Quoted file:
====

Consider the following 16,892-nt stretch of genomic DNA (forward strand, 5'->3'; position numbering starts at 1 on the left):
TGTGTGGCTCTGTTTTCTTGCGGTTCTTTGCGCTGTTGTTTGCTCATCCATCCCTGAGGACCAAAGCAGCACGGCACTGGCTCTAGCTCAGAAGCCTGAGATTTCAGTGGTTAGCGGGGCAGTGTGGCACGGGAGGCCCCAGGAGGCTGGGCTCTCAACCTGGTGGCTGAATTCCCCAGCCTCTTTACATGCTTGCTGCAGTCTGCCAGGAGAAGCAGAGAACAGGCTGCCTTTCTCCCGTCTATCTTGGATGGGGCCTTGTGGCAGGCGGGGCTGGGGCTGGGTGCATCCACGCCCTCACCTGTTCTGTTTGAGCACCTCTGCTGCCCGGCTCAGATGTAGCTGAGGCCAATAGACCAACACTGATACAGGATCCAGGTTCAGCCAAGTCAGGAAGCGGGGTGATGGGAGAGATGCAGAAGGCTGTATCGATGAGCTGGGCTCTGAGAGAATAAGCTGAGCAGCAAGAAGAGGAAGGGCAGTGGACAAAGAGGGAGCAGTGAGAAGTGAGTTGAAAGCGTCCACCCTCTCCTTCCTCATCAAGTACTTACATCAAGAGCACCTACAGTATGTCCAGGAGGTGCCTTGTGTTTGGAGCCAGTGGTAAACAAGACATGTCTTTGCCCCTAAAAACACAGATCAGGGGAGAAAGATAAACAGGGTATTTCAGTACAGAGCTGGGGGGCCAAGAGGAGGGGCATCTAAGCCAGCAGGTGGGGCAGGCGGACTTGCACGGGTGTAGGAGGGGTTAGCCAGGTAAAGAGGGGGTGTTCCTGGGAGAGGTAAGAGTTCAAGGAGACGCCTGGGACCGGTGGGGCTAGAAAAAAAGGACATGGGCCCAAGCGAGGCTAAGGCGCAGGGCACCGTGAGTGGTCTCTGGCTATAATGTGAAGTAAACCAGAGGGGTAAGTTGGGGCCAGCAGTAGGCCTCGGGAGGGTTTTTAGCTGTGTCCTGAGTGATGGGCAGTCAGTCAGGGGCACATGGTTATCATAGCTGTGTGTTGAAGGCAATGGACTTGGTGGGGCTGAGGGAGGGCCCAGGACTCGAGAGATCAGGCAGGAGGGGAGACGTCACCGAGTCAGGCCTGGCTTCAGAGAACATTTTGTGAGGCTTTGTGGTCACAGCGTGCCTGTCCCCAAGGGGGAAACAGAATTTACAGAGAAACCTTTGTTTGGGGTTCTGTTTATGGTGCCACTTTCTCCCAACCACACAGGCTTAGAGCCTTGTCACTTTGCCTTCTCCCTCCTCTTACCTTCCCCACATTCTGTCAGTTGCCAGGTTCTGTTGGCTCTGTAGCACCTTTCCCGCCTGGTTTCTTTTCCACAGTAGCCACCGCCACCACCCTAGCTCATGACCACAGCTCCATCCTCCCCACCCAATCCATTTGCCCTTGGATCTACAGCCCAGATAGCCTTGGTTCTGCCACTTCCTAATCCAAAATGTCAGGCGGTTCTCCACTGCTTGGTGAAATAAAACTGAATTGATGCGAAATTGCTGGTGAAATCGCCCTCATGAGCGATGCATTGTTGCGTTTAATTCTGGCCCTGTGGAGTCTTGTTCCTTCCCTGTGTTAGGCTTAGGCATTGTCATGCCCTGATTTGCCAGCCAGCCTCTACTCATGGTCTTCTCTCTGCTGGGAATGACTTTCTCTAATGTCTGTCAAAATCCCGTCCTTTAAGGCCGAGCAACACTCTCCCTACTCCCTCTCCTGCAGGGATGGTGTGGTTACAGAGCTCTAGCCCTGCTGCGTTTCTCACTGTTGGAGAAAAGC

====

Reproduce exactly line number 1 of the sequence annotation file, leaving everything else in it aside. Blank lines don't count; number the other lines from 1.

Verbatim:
Consider the following 16,892-nt stretch of genomic DNA (forward strand, 5'->3'; position numbering starts at 1 on the left):